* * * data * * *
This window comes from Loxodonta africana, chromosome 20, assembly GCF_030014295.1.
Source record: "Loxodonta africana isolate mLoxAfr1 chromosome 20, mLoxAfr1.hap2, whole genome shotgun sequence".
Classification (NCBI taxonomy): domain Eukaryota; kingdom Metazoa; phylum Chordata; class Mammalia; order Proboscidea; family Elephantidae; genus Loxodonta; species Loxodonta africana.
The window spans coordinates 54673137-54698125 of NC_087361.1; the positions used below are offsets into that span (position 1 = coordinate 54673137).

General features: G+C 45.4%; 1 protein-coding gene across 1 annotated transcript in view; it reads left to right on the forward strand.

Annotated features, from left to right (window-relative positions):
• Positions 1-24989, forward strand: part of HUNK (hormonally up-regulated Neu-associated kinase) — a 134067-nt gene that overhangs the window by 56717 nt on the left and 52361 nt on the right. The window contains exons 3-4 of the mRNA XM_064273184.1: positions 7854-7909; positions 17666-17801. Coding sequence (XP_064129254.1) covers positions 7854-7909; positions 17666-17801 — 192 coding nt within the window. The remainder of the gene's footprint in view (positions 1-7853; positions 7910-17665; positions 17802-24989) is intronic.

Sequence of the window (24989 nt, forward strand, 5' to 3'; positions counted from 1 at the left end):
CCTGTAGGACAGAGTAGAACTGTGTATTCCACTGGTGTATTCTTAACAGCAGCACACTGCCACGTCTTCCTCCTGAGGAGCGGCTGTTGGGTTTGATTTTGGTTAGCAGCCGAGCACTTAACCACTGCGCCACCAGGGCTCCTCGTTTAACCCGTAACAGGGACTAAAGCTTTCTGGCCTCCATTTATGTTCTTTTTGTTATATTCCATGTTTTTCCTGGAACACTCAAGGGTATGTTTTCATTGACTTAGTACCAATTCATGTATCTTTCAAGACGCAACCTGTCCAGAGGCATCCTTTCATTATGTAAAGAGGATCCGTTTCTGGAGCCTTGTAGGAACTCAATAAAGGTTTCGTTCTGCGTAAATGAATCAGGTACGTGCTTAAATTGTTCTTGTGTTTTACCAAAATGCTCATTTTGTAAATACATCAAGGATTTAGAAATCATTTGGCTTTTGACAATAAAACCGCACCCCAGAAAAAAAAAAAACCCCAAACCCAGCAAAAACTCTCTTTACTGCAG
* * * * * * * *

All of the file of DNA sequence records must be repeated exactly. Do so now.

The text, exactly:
This window comes from Loxodonta africana, chromosome 20, assembly GCF_030014295.1.
Source record: "Loxodonta africana isolate mLoxAfr1 chromosome 20, mLoxAfr1.hap2, whole genome shotgun sequence".
Classification (NCBI taxonomy): domain Eukaryota; kingdom Metazoa; phylum Chordata; class Mammalia; order Proboscidea; family Elephantidae; genus Loxodonta; species Loxodonta africana.
The window spans coordinates 54673137-54698125 of NC_087361.1; the positions used below are offsets into that span (position 1 = coordinate 54673137).

General features: G+C 45.4%; 1 protein-coding gene across 1 annotated transcript in view; it reads left to right on the forward strand.

Annotated features, from left to right (window-relative positions):
• Positions 1-24989, forward strand: part of HUNK (hormonally up-regulated Neu-associated kinase) — a 134067-nt gene that overhangs the window by 56717 nt on the left and 52361 nt on the right. The window contains exons 3-4 of the mRNA XM_064273184.1: positions 7854-7909; positions 17666-17801. Coding sequence (XP_064129254.1) covers positions 7854-7909; positions 17666-17801 — 192 coding nt within the window. The remainder of the gene's footprint in view (positions 1-7853; positions 7910-17665; positions 17802-24989) is intronic.

Sequence of the window (24989 nt, forward strand, 5' to 3'; positions counted from 1 at the left end):
CCTGTAGGACAGAGTAGAACTGTGTATTCCACTGGTGTATTCTTAACAGCAGCACACTGCCACGTCTTCCTCCTGAGGAGCGGCTGTTGGGTTTGATTTTGGTTAGCAGCCGAGCACTTAACCACTGCGCCACCAGGGCTCCTCGTTTAACCCGTAACAGGGACTAAAGCTTTCTGGCCTCCATTTATGTTCTTTTTGTTATATTCCATGTTTTTCCTGGAACACTCAAGGGTATGTTTTCATTGACTTAGTACCAATTCATGTATCTTTCAAGACGCAACCTGTCCAGAGGCATCCTTTCATTATGTAAAGAGGATCCGTTTCTGGAGCCTTGTAGGAACTCAATAAAGGTTTCGTTCTGCGTAAATGAATCAGGTACGTGCTTAAATTGTTCTTGTGTTTTACCAAAATGCTCATTTTGTAAATACATCAAGGATTTAGAAATCATTTGGCTTTTGACAATAAAACCGCACCCCAGAAAAAAAAAAAACCCCAAACCCAGCAAAAACTCTCTTTACTGCAG